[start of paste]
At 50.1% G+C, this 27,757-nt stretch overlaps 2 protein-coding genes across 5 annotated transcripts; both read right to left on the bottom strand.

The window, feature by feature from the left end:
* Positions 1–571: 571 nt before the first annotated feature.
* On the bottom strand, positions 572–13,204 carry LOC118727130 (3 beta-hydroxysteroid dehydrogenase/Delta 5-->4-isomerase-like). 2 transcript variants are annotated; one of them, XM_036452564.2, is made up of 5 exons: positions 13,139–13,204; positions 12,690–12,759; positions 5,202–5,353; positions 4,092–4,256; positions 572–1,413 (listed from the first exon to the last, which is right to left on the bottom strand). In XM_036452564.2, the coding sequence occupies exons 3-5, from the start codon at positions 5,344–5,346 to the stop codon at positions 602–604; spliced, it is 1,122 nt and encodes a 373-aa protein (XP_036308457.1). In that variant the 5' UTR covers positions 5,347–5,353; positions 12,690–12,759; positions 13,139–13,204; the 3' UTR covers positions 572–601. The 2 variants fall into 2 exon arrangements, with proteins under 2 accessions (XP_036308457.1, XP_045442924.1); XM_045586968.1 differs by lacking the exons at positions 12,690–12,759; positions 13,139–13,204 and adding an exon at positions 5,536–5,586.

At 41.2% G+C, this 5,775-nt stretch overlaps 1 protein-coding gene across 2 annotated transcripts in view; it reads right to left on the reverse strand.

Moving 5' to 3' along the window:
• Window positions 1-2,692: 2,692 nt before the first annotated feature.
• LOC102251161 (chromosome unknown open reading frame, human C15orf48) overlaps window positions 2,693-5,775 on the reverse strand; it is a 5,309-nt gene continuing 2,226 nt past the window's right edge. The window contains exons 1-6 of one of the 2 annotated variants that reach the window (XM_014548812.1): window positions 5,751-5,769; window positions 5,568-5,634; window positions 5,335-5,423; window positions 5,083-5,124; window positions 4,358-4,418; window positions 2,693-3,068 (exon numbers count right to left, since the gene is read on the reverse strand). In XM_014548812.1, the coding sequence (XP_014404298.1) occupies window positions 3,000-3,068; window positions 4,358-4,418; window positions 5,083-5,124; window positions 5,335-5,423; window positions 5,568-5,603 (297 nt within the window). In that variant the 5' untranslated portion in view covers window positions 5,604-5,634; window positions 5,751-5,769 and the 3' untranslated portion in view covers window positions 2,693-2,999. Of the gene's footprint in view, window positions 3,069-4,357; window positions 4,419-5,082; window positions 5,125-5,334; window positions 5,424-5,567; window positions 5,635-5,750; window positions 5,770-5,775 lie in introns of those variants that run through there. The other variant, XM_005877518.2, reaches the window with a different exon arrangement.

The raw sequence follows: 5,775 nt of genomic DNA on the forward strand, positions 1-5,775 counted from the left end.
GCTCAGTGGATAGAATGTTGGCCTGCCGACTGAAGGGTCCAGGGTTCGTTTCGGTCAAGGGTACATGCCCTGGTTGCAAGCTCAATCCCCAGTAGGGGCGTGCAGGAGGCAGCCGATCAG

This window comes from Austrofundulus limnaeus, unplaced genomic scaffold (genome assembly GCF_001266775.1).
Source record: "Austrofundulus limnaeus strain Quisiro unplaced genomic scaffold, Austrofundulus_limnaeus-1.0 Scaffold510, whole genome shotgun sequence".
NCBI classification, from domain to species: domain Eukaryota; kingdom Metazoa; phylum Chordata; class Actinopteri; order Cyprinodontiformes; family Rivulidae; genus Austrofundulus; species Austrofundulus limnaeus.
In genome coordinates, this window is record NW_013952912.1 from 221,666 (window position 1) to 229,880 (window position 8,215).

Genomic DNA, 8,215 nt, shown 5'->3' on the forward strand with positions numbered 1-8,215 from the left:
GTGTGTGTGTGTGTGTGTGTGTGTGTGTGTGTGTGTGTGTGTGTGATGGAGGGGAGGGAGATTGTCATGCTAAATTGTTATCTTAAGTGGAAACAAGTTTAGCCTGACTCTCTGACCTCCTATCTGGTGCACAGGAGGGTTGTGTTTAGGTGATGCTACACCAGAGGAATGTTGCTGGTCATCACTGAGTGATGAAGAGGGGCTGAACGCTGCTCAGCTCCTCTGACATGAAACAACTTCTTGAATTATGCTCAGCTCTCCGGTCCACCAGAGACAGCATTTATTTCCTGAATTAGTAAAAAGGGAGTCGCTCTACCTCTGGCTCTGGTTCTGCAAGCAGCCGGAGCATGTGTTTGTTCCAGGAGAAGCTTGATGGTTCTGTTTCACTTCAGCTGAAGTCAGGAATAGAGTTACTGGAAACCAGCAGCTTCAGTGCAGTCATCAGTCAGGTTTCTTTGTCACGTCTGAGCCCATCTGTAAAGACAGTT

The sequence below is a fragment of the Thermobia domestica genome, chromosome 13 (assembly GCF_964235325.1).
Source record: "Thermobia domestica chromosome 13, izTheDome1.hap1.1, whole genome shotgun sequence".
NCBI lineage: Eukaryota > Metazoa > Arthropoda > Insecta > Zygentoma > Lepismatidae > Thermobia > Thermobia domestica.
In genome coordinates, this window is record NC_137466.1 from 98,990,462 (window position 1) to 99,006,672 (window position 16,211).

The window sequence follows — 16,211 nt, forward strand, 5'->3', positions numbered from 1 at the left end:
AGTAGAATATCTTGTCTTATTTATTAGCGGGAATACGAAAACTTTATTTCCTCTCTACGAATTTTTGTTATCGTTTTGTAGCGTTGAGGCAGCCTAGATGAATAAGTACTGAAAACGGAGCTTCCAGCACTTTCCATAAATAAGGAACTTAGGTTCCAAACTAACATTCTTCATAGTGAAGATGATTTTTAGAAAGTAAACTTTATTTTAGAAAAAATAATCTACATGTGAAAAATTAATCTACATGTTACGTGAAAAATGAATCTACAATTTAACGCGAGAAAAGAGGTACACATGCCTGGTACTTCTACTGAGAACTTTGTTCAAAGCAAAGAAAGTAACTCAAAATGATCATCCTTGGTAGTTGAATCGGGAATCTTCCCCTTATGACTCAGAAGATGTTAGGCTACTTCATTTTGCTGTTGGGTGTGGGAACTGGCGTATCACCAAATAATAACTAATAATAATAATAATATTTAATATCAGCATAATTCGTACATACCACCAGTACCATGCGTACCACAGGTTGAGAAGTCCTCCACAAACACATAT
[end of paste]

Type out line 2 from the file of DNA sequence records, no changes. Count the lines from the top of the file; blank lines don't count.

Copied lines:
The window, feature by feature from the left end: